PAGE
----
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The Birth of Bureaucracy (Where Long Lines, Red Tape & Arcane Rules Began; 1650 to 1100 B.C.)
Archaeology ^ | July/August 2012 | Amanda Summer

Posted on 06/13/2012 7:32:01 PM PDT by DogByte6RER

The Birth of Bureaucracy

At the site of Iklaina, excavations are revealing new evidence of how the Mycenaean state functioned -

Pylos, in Greece’s southwestern Peloponnese, is known for its miles of soft sandy beaches, rocky islets soaring out of the water marking the edges of the Bay of Navarino, and the mountains that cut it off from the rest of Greece.

The surrounding region, known as Messenia, is also home to dozens of archaeological sites. Since the nineteenth century, Messenia has attracted archaeologists hoping to uncover remains of Greece’s Mycenaean age, the period from approximately 1650 to 1100 B.C., famous for such mythical sagas as the Trojan War. Among them have been Heinrich Schliemann, who came from Germany to search the area in vain to locate a royal settlement, and American Carl Blegen, who excavated the Palace of Nestor in Pylos in 1939.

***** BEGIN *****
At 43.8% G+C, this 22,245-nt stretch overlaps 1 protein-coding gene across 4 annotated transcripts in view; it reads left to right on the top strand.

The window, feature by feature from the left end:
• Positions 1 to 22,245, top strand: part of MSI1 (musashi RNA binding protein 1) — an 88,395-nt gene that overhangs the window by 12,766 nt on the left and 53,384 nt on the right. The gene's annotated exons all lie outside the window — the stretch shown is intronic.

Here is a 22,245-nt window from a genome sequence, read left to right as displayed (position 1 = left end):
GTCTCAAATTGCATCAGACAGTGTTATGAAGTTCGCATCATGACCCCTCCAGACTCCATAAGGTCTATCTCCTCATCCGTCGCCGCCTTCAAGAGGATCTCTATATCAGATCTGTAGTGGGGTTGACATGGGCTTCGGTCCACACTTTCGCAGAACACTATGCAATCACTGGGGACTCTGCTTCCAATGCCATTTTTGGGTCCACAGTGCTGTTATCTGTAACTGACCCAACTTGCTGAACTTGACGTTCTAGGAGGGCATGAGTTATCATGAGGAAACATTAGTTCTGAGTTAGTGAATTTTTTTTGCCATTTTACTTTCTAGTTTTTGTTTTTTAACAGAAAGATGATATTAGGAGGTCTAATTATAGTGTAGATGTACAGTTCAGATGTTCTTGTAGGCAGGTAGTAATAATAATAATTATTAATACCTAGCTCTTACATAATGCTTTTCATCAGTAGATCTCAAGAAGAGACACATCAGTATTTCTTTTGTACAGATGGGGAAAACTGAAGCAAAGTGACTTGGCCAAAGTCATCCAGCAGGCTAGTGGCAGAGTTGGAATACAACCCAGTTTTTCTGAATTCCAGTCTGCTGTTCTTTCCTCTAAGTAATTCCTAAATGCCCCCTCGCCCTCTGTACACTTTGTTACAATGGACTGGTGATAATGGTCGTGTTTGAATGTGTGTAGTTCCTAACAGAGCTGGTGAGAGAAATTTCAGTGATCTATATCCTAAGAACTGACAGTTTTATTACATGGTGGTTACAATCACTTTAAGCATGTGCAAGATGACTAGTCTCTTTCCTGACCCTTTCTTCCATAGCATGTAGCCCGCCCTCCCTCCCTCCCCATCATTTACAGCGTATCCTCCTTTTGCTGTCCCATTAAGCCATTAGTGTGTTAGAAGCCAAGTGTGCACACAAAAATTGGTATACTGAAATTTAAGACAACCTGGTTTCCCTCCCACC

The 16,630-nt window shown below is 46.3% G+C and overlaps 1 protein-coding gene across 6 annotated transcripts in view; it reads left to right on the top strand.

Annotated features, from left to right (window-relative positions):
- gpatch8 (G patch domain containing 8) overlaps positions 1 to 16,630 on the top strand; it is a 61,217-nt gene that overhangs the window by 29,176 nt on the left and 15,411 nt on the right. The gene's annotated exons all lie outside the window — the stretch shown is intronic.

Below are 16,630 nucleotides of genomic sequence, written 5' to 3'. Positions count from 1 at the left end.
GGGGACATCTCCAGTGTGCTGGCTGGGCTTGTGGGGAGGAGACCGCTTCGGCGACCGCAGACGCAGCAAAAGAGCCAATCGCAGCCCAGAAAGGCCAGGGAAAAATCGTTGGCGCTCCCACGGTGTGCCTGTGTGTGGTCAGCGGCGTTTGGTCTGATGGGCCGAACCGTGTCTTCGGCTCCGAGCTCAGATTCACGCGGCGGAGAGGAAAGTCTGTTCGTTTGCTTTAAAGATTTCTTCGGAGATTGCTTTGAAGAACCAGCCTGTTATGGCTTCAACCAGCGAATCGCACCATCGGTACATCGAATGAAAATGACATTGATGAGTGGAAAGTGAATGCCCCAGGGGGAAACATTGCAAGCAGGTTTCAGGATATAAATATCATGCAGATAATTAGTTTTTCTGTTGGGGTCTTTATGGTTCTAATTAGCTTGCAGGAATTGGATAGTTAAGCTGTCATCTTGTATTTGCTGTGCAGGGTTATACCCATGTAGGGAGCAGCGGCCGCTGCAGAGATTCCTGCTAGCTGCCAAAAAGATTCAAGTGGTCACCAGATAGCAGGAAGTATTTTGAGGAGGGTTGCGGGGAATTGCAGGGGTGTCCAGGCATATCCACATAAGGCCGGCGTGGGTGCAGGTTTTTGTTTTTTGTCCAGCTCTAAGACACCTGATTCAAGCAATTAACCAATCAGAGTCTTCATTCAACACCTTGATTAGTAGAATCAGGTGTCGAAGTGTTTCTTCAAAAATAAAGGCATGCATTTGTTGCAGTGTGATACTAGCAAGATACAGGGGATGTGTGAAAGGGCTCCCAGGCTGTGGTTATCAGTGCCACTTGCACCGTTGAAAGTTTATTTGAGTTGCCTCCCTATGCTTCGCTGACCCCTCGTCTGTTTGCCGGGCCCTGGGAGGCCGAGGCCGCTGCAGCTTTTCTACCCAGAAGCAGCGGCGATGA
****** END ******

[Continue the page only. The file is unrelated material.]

Fifteen years later, in 1954, Blegen’s colleague, Greek archaeologist Spyridon Marinatos, went hiking in the hills above Pylos. There, near the small modern town of Iklaina, he came upon the remains of a structure with massive walls, surrounded by large deposits of pottery. The Iklaina site was overgrown with olive groves and the terrain was difficult to traverse, but a brief trial excavation suggested the existence of an important site. However, other work beckoned Marinatos and it would remain buried for decades.

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An aerial view of the site of Iklaina near Pylos, Greece.

(Excerpt) Read more at archaeology.org ...


TOPICS: Business/Economy; Education; History; Miscellaneous; Reference; Society